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    It's hard to imagine Judith Ivey topping her recent portrayal of Ann Landers in The Lady with All the Answers, but she takes the classic character of Amanda Wingfield and dusts off the cobwebs to breathe new life into it.

    From its auspicious Bway premiere in 1945, directed by Eddie Dowling - the sometime writer, lyricist, composer, and designer who also played the role of Tom - and Margo Jones, who directed the playwright's Summer and Smoke and produced Inherit the Wind, the esteemed Laurette Taylor has maintained ownership of the definitive portrayal for 65 years. That might all change now.

    Her critically-acclaimed performance, and the performances of the excellent co-stars - Patch Darragh, Keira Keeley, and Michael Mosley, not to mention Lortel nom'd Outstanding Director Edlestein's reimaging might become the measure by which future productions are judged.

    Ivey had big shoes to fill: Miss Taylor, Maureen Stapleton in the first and second revivals [1965 and 1975], Jessica Tandy [1983], and Julie Harris [1994]. Each of the revivals was terribly short-lived. Some may wish to include Jessica Lange's 2005 portrayal in the longest-running revival, 120 performances. However, Ivey's performance and this Glass Menagerie could have a long Bway run in the right theatre.

    While the writing is bittersweet, often very dramatic, often very funny, in most productions it feels stilted. Here, in the hands of Ivey and company, it's quite real. And though you may not have had a mother like Amanda Wingfeld, you probably knew someone who did - especially if you are from the South.

    Ivey, a Lortel nom for Outstanding Actress, is so grating as the much too doting mother, that you want to wring her neck to shut her up; however, and with great panache, she brings Amanda to life as she has rarely been brought before. Notice her never subtle mannerisms, particularly the small things [for instance, the way she purses her lips when she emits those stares of death; and the way she wipes the coffee cup after every sip just like all genteel Southern belles of a certain age still do].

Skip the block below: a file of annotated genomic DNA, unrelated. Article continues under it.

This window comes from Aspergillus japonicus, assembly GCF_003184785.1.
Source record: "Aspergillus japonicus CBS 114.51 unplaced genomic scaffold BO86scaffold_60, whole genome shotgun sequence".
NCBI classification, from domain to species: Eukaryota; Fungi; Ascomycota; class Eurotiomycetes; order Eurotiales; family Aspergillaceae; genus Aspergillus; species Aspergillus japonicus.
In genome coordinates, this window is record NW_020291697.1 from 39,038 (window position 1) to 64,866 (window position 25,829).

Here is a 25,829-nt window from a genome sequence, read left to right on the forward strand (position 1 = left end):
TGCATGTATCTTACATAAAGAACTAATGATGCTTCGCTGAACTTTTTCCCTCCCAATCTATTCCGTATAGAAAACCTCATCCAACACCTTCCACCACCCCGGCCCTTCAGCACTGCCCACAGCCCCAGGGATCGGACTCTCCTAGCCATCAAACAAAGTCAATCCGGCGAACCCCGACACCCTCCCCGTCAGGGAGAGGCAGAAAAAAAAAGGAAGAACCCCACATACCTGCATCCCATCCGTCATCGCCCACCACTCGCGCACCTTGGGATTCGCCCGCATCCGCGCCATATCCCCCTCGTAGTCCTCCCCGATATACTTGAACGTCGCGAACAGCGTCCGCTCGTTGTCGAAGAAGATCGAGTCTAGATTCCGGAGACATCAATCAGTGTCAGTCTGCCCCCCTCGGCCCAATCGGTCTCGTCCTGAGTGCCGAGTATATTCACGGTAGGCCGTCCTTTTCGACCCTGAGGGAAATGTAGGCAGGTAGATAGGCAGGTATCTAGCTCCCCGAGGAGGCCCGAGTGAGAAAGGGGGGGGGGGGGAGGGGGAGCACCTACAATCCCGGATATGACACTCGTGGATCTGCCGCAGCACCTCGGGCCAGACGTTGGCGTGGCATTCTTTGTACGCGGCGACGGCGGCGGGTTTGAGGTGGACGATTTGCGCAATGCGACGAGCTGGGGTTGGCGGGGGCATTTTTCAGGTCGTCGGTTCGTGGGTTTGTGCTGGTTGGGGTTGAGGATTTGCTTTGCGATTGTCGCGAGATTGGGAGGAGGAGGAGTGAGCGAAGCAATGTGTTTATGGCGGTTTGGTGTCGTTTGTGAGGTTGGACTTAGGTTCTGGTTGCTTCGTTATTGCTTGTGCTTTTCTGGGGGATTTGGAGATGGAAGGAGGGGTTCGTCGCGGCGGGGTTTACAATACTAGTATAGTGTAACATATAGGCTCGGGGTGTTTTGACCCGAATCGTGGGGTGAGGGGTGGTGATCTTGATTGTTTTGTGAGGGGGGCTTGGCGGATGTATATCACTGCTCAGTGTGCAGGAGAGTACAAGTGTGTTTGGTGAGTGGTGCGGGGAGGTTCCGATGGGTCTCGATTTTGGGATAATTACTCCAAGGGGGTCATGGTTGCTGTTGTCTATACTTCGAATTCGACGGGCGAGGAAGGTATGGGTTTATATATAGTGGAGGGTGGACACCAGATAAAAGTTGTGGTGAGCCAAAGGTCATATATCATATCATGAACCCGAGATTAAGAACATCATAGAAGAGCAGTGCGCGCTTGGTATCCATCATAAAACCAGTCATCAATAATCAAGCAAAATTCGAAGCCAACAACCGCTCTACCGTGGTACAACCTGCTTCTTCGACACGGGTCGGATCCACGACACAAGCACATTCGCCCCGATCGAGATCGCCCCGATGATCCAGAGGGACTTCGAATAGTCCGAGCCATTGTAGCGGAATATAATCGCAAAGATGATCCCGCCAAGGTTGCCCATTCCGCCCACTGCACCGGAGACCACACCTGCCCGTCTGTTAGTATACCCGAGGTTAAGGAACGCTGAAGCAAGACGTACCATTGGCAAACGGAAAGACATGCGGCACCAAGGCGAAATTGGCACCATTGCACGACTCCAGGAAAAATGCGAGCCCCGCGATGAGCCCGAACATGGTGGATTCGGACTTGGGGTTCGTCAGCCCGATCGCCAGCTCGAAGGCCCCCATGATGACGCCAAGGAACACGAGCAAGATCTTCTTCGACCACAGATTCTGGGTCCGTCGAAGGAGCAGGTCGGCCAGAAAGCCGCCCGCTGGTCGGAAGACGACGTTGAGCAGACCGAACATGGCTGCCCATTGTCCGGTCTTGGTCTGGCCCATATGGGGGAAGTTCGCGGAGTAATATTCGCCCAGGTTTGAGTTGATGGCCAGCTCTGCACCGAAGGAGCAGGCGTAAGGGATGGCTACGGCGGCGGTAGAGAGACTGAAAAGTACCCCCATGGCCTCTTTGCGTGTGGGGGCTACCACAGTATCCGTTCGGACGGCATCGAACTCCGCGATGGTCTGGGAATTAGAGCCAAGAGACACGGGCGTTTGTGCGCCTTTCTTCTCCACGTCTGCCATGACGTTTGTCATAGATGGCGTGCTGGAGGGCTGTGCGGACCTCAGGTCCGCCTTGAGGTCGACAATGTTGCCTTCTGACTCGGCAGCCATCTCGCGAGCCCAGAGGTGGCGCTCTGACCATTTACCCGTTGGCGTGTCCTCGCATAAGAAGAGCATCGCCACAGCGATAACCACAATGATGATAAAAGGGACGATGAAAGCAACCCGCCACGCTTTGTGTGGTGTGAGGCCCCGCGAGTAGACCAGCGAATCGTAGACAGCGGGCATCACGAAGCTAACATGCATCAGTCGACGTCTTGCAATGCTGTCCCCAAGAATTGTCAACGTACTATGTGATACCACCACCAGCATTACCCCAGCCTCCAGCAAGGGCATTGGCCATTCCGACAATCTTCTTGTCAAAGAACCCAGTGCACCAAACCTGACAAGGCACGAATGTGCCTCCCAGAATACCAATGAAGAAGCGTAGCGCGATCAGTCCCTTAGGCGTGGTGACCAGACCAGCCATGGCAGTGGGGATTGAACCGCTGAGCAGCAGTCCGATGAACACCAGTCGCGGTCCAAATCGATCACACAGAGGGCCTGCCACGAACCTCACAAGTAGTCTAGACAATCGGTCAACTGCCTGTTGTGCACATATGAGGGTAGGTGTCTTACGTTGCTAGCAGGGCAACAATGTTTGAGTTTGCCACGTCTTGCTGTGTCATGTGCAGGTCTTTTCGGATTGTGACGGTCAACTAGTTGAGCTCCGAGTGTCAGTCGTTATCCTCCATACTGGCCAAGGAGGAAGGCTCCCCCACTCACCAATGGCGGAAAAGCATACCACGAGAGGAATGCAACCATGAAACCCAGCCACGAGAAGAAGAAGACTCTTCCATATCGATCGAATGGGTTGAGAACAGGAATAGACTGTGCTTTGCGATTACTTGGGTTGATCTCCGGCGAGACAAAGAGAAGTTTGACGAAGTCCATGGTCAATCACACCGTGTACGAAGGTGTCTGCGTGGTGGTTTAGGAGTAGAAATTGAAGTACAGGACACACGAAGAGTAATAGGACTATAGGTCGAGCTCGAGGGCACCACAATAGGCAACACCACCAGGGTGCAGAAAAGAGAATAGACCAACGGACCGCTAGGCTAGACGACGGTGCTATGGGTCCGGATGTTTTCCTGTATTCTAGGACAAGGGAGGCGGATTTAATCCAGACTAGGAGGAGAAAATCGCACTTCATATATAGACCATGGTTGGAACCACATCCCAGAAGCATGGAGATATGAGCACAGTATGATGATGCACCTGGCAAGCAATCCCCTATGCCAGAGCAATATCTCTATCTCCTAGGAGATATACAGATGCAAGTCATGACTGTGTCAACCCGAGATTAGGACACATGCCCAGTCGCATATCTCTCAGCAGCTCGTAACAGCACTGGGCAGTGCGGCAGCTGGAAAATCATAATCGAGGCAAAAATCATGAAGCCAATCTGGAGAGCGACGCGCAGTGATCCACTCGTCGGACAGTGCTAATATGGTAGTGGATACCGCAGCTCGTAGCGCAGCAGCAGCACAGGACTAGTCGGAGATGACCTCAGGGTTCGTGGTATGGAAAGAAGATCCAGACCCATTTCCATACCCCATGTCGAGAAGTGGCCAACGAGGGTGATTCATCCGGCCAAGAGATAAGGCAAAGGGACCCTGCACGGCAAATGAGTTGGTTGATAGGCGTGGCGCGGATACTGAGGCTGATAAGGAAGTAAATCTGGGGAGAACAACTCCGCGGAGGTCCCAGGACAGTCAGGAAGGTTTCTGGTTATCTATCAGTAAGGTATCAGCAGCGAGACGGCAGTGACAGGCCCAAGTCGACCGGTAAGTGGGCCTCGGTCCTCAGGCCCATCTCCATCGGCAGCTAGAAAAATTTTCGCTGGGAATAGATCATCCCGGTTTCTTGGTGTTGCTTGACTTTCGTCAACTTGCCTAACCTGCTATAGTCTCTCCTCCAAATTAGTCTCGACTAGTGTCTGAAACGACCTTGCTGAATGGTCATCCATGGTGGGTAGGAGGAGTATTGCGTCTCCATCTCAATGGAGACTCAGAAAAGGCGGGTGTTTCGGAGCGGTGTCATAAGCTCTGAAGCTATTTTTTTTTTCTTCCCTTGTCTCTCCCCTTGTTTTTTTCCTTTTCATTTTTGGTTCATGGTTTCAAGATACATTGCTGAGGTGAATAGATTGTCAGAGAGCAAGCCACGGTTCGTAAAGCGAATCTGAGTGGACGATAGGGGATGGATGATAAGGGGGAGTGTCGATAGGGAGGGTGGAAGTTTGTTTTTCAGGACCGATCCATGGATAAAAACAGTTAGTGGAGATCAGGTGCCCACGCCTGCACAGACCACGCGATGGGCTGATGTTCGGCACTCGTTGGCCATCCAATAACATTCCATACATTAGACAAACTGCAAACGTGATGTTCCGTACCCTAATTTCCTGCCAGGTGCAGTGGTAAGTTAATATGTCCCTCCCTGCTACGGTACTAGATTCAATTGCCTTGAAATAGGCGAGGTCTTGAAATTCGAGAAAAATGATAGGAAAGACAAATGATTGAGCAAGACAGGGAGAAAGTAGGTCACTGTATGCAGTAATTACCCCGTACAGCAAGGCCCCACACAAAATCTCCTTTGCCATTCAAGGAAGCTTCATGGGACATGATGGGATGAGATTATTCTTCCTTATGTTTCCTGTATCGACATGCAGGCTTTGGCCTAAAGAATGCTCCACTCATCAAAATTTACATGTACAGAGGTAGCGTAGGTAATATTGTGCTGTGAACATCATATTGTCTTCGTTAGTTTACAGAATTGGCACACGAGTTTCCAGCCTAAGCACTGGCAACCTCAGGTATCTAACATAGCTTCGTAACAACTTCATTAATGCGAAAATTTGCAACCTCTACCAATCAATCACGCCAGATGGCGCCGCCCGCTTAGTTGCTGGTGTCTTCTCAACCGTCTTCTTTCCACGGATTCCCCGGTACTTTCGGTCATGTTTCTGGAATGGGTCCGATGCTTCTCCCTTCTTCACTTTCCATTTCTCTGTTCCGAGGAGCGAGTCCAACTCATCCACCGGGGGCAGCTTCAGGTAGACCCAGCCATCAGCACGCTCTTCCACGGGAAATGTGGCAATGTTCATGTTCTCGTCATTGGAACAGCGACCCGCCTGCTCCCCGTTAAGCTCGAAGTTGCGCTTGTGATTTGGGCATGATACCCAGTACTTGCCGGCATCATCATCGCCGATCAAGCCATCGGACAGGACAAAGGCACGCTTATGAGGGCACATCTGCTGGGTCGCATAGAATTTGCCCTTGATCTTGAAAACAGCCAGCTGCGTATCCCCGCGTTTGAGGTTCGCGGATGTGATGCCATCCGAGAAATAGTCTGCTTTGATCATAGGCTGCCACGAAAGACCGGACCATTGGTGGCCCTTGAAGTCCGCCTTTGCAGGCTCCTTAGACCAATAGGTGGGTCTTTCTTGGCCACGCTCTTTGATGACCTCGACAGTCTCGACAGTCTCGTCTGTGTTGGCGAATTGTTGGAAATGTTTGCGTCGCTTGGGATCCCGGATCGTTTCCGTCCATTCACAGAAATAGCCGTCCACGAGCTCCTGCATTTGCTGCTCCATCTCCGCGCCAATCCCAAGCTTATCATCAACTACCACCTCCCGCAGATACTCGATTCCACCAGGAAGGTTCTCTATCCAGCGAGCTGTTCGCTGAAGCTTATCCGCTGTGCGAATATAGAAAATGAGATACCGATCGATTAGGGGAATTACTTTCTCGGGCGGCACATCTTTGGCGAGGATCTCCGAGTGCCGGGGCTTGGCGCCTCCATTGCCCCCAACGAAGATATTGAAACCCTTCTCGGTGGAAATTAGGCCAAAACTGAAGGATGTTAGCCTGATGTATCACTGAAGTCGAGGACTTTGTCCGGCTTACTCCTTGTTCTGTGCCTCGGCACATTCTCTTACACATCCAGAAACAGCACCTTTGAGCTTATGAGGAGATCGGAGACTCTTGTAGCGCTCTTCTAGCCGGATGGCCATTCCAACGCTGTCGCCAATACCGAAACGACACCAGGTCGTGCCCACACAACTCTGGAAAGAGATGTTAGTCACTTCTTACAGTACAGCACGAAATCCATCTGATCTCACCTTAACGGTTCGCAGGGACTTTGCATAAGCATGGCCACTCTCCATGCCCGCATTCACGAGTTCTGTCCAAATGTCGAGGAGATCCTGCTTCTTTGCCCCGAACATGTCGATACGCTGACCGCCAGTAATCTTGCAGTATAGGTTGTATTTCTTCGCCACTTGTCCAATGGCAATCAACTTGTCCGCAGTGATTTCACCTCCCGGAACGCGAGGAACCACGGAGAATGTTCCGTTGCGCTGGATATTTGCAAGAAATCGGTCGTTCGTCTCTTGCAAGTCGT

At times, with all her talk of gentleman callers, she even seems to take on the persona of Blanche Dubois, especially in her ruinations about the ole Blue Mountain, Mississippi, plantation of old, even a little Scarlett O'Hara and Mama Rose.

    It's good to have Ivey back onstage has been sorely missed. She directed last year's short-lived Second Stage production of David Kirshenbaum/Jack Heifner's VanitiesThe American Dream and The Sandbox, and her Sally Durant in Roundabout's 2001 Follies are still memorably etched.

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    Hers isn't the only dazzling performance in this perfectly-cast revival. Patch Darragh, a Lortel nom for Outstanding Actor, as restless son Tom who's mad as hell and can't take it anymore and who's on the reckless path to repeat the mistakes of his father, is a revelation. His last major role was Doc Porter in Roundabout/Kathleen Turnner's 2008 bombastic revival of Beth Henley's Crimes of the Hearts. There wasn't a hint then that he could give such a performance of pent-up frustration and often silent rage that's eating him alive.

    Michael Mosley as Jim O'Connor, the long-awaited Gentleman Caller, and arrives in what would have been Act Three with some much-needed change of pace, energy, and comic relief in a classic that runs on much too long. It could easily have been trimmed by the master by 20 minutes.